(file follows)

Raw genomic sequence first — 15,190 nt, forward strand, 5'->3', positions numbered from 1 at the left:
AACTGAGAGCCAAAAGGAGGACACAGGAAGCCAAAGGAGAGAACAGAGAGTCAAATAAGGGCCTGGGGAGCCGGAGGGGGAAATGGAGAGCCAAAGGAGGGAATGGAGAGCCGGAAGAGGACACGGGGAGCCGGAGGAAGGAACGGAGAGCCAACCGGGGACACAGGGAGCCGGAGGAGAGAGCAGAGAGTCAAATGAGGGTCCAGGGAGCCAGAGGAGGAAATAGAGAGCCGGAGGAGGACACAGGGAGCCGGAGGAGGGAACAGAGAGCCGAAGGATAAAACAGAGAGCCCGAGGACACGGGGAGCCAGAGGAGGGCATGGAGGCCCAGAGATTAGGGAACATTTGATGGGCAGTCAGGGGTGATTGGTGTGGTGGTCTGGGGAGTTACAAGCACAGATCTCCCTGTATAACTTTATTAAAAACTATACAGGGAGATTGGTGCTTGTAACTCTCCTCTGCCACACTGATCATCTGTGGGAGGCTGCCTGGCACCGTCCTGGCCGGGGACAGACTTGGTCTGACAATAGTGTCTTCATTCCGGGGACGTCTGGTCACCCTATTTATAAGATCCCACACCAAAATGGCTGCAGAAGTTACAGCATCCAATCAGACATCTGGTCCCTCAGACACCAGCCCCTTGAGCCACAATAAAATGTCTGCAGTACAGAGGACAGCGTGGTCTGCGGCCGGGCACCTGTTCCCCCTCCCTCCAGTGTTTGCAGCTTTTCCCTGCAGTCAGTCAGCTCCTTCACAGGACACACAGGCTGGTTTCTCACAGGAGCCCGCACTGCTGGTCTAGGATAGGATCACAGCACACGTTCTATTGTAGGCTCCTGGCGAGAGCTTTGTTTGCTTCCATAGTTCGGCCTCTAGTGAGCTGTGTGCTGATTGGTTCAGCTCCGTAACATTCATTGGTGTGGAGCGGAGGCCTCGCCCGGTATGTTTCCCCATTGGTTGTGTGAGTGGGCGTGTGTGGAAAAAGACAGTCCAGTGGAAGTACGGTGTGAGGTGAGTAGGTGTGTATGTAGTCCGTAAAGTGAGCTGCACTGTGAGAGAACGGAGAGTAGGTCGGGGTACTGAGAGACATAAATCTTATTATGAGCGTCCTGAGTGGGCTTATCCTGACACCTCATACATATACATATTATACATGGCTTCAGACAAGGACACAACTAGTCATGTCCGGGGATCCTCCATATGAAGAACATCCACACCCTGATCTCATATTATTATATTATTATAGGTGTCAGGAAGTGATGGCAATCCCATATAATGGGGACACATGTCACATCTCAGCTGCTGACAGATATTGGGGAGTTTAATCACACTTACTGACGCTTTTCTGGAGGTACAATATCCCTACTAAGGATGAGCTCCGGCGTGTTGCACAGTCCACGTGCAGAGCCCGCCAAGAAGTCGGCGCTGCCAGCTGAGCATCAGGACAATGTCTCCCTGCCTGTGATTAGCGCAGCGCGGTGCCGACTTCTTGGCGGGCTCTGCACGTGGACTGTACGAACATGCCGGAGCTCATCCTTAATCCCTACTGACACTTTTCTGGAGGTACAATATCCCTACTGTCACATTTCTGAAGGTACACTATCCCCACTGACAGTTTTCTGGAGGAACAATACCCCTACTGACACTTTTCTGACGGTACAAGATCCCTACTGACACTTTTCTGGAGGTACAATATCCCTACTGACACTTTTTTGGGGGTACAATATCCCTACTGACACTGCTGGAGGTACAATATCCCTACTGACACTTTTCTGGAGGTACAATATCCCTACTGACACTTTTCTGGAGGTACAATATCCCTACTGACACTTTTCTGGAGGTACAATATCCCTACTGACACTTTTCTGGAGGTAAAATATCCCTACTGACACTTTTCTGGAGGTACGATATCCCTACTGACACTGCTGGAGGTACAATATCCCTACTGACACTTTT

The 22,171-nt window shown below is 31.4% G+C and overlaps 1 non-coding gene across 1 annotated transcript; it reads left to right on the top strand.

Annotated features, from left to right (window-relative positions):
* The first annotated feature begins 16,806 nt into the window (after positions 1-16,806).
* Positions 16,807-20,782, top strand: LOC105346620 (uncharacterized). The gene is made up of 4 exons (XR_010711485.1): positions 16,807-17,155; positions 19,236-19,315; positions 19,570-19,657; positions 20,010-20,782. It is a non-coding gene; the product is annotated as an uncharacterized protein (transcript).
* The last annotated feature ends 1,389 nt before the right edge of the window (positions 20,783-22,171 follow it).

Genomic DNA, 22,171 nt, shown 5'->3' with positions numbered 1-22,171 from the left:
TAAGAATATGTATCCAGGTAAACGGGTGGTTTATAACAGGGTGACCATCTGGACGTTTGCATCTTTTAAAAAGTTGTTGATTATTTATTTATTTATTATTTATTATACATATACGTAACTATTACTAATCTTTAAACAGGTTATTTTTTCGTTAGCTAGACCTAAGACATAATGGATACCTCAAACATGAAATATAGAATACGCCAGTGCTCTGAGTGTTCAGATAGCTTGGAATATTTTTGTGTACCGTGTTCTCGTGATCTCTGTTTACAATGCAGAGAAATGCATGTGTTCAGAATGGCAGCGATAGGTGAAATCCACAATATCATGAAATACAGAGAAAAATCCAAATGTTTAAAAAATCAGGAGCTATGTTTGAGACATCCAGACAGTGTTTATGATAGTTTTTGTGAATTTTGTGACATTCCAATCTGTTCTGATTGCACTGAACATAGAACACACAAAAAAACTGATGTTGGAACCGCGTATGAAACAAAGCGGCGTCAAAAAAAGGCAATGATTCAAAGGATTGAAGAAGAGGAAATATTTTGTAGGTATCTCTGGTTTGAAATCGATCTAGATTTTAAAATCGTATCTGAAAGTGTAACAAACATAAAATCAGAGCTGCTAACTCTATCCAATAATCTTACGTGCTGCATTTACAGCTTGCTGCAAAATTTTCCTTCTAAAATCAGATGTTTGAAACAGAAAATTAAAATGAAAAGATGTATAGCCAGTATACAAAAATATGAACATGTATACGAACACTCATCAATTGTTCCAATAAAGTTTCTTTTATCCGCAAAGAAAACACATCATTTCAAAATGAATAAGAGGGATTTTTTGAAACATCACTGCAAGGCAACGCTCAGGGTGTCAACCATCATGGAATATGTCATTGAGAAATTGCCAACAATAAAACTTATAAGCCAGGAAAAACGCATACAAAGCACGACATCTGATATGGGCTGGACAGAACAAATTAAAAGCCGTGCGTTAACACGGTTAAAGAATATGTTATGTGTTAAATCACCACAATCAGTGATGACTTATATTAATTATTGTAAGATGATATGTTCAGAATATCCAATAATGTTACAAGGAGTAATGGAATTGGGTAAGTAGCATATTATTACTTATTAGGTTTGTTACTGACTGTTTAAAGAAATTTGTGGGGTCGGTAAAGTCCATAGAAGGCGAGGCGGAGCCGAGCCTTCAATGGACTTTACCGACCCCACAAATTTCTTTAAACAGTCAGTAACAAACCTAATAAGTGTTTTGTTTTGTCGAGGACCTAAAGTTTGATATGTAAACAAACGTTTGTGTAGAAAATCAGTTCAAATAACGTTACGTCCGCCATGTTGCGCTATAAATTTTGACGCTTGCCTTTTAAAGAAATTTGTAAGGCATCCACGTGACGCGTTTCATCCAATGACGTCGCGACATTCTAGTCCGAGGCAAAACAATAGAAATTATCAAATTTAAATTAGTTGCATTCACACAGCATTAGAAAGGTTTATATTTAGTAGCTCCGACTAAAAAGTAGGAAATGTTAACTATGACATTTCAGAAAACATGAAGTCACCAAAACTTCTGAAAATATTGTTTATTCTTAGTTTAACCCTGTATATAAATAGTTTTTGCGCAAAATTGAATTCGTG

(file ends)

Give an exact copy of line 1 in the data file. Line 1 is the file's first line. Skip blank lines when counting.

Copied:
Raw genomic sequence first — 15,190 nt, forward strand, 5'->3', positions numbered from 1 at the left: